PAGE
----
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Chorazyczewski v. Campbell

United States District Court, E.D. Michigan, Southern Division

September 11, 2017




         Petitioner Kevin Chorazyczewski is a state prisoner confined at the Carson City Correctional Facility in Carson City, Michigan. On August 5, 2015, Chorazyczewski filed a petition for a writ of habeas corpus in this Court pursuant to 28 U.S.C. § 2254 (the “Petition”).[1] (See ECF #1.) In the Petition, Chorazyczewski challenges his state-court conviction for unarmed robbery, M.C.L. § 750.530 and being a third felony habitual offender, M.C.L. § 769.11. For the reasons stated below, the Petition is DENIED.



         In 2011, Chorazyczewski was charged with armed robbery and second-degree retail fraud after he was arrested for stealing a television from a Costco retail store in Pontiac, Michigan. (See ECF #5-12 at Pg. ID 947.) On the first day of trial, the prosecutor moved to dismiss the retail fraud charge, and the trial court granted that motion. (See id.) At the conclusion of the trial, a jury in the Oakland County Circuit Court convicted Chorazyczewski of the lesser included offense of unarmed robbery. (See Id. at 948.) The trial court then sentenced Chorazyczewski as a third habitual offender to a term of 10 years and 9 months to 30 years imprisonment. (See id.)

         The relevant facts, as described by the Michigan Court of Appeals, are as follows:

There was evidence that defendant picked up a portable television in a Costco store; put it inside his coat, left the store and was in the vestibule when store employees tried to stop him. Each witness at trial indicated that defendant tried to run away from the Costco store, using force, violence, assault, or by putting others in fear.

People v. Chorazyczewski, 2012 WL 4800139, at *2 (Mich. Ct. App. Oct. 9, 2012).

         Chorazyczewski appealed his conviction to the Michigan Court of Appeals and that Court affirmed. See id. The Michigan Supreme Court denied leave to appeal. See People v. Chorazyczewski, 828 N.W.2d 58 (Mich. 2013).

         Following his direct appeals, Chorazyczewski filed a motion for relief from judgment in the state trial court. The trial court denied that motion in a thirty-one page opinion and order. (See ECF #5-12.) In that opinion, the trial court recited additional factual details that led to Chorazyczewski's arrest:

Eyewitness [Earl] Alexander testified he identified himself to the Defendant as the loss prevention officer and, in turn, the Defendant tried to stab him with a box cutter before Alexander subdued him. (T II [6/28/11 Trial Tr.] at 32, 38-39, 46-52.) Eyewitness Willie Croskey (a Costco supervisor) testified that Alexander told the Defendant to come with him but that the Defendant “instantly started swinging” at Alexander and pulled out a box cutter before he was subdued. (T II at 90-95, 113 (emphasis supplied).) Eyewitness Jim Hord (a Costco manager) testified to similar events. (T II at 156-158, 165.) Eyewitness Erik Herrin (another Costco manager) testified that he did not see the box cutter (T II at 11, 14, 17) but that Alexander told the Defendant to come with him and that the Defendant's “eyes got huge and he went wild, crazy and started trying to run” and that the Defendant and Alexander then “hit the ground” together (T II at 8-10). Officers Monti and Woycehoski testified that the Defendant was struggling with the Costco employees. (T II [Id.] at 151-153, 183.)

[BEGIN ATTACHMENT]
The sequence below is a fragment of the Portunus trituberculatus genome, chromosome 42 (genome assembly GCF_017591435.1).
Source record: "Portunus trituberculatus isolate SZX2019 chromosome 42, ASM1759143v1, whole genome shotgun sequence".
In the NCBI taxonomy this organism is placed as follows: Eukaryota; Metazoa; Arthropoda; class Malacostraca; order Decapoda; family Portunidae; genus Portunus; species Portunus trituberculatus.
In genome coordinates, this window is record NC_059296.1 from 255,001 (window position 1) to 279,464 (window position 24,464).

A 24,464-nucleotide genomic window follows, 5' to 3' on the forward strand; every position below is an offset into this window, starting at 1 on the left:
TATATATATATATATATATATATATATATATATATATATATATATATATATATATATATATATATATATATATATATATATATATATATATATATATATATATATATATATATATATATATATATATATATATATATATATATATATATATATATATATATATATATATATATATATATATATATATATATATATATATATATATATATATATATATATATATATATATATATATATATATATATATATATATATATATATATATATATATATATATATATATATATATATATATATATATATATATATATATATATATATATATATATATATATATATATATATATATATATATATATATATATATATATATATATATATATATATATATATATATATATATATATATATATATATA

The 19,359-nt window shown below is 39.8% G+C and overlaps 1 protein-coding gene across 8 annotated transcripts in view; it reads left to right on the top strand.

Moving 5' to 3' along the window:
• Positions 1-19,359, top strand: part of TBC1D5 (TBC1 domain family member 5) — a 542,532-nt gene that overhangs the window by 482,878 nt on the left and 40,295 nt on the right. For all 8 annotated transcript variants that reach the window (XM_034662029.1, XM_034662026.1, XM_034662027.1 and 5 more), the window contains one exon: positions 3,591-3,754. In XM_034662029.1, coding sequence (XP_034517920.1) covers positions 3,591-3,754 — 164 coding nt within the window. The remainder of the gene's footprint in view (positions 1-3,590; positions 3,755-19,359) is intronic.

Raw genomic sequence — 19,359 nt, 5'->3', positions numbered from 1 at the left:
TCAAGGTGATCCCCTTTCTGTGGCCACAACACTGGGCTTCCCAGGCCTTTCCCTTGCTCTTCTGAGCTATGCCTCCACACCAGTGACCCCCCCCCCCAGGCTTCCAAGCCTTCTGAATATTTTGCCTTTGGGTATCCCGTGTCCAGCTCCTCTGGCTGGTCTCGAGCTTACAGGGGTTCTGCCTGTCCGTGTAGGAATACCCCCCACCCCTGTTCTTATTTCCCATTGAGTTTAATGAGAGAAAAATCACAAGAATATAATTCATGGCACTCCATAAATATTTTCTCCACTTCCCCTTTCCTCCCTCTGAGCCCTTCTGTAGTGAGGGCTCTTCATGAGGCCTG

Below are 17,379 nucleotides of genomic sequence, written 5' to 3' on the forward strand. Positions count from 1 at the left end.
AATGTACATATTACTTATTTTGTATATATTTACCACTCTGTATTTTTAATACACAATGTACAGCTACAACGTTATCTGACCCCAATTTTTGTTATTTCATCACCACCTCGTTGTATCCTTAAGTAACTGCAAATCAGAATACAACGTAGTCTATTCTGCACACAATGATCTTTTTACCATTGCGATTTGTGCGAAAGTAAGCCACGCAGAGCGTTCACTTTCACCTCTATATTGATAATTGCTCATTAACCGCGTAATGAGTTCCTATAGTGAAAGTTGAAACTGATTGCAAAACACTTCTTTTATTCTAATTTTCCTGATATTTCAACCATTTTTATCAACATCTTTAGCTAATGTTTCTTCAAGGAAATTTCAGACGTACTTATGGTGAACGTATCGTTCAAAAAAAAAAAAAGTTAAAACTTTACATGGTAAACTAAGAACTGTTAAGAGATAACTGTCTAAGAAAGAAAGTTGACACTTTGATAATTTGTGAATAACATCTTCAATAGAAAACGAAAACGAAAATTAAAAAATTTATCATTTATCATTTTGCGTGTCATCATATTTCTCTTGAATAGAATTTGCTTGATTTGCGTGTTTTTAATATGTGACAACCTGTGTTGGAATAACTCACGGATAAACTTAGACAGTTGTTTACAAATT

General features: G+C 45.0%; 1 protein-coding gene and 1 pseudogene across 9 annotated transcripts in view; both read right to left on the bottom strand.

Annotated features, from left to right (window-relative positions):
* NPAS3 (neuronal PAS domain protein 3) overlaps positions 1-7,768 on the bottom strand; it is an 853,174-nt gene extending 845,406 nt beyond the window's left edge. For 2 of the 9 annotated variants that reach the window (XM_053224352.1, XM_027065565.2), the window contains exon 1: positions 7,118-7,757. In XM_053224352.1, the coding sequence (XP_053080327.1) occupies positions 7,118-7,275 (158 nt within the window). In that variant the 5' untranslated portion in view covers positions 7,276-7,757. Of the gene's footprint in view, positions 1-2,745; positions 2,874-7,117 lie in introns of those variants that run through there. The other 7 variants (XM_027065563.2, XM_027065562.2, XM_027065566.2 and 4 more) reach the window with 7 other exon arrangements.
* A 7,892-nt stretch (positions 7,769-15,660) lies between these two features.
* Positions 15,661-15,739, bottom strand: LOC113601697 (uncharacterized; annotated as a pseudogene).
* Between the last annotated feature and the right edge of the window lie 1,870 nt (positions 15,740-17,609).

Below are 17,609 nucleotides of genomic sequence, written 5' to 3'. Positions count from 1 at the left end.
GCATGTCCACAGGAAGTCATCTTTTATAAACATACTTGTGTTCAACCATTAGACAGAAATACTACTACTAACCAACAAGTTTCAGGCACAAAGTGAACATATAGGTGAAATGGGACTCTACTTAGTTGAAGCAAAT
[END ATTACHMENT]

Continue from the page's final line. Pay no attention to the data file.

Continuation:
(ECF #5-12 at Pg. ID 961; emphasis original.)

         After the trial court's denial of the motion for relief from judgment, Chorazyczewski sought leave to appeal that decision in the Michigan appellate courts. Both the Michigan Court of Appeals and the Michigan Supreme Court denied leave. See People v. Chorazyczewski, (Mich. Ct. App. May 30, 2014); lv. den. 858 N.W.2d 52 (Mich. 2015).


         Chorazyczewski filed the Petition in this Court on August 5, 2015. (See ECF #1.) The Court reviewed the Petition and could not discern what claims Chorazyczewski was attempting to raise. The Court therefore entered a written order on February 2, 2017, in which it required Chorazyczewski's counsel to clarify the issues raised in the Petition. (See ECF #6.) The Court instructed Chorazyczewski and his counsel to provide “a list precisely identifying each specific claim presented.” (Id. at Pg. ID 1218.)

         Chorazyczewski's counsel responded to the Court's order on February 16, 2017. (See ECF #7.) His response was as follows:

I. Ineffective Assistance of Counsel.
II. Was there a violation of the Due Process Clauses of the Fifth And Fourteenth Amendments “[Protect] the accused against conviction except upon proof beyond a reasonable doubt of every fact necessary to constitute the crime with which he is charged[”] especially as demonstrated by the failure to instruct the jury as to basic and crucial issues such as the use of force, the initiation of force, and the legality of an unannounced citizen[‘s] and self defense.